Paul insists: It is the same for every one of us, every human being. We’re all a mess. And there is no condemnation.

To try to explain that, Paul uses the metaphor of “flesh” and “Spirit.” We are both flesh and Spirit. But the flesh is simply inadequate, and life in the flesh leaves us miserable. We were created for life in the Spirit.

But what in the world does that mean? Flesh? Is he talking about sex?

No, not really. That word “flesh” needs some fleshing out. Translator and interpreter Eugene Peterson uses these more contemporary words and phrases in the places where Paul uses the Greek word sarxflesh: The human condition, fractured human nature, obsession with self, focusing on the self, absorbed with self, thinking more of yourself than God, compulsions of selfishness, erratic compulsions, trying to get your own way all the time, needing to look good before others, the disordered mess of struggling humanity. That’s our problem – our sin.

For Paul, sin is a corporate state, like a force field we live in. It’s our fractured human condition that plays out in our self-centeredness. We’re all infected. We’re all stuck in flesh.

We’re also all living in the Spirit. We are infinitely loved and accepted. We don’t have to do anything to earn that. It’s a gift. We are beloved. Bulletproof. We can’t fail because we belong to God. God dwells in us. God is one with us.

So the issue becomes one of attention. Where will my attention be?

Will I forget that I am perfectly loved, perfectly safe and secure? Whenever I forget, I start living in the flesh – self-absorbed and compulsive. What a waste. But that’s all it is.

When I relax into my True Self, all is well, all is given. I can simply be, and enjoy.

I have two selfs – my false self and my True Self. Flesh and Spirit. Where will my attention be? My real self or my cartoon self? My anemic, insecure, proud, anxious, preoccupied, worried, distracted, score-keeping self or my grounded, relaxed, humble, grateful, trusting, and open Self? They are both part of me. But I’m most alive, most really me, when I’m in my real Self.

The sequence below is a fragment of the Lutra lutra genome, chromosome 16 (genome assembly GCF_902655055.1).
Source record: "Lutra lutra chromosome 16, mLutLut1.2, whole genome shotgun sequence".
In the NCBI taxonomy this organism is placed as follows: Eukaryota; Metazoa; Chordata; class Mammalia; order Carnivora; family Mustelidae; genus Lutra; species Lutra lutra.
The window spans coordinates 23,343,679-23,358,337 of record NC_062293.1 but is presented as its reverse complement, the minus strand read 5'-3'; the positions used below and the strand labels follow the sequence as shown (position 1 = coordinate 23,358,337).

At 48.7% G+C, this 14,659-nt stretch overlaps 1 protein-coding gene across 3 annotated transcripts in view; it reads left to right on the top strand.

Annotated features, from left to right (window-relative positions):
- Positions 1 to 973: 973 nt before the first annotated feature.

How do I know the difference? The false self is easily offended. That’s a great clue. Whenever I take offense or my feelings get hurt, I’m probably living in my little cartoon self.

The false self makes decisions with only part of us. Like when you intellectualize something and act without heart. Or when you get sentimental and act stupidly. Or when you let your sex drive or your appetites overrule your wisdom.

We’re most alive when we bring all of ourselves to the moment – we use our reason, our emotions, the wisdom of our bodies, and our intuition. Then, completely engaged, we act freely, humbly.

I’m most likely to live in the True Self when I’m looking for the good. Whenever I’m grounded in my own best space, and I’m looking actively for anything that is good or true or beautiful, I usually see what I am looking for. Whenever I live in my small self, my attention tends to gravitate toward the little stuff that ticks me off. Often it’s only a matter of attention and expectation.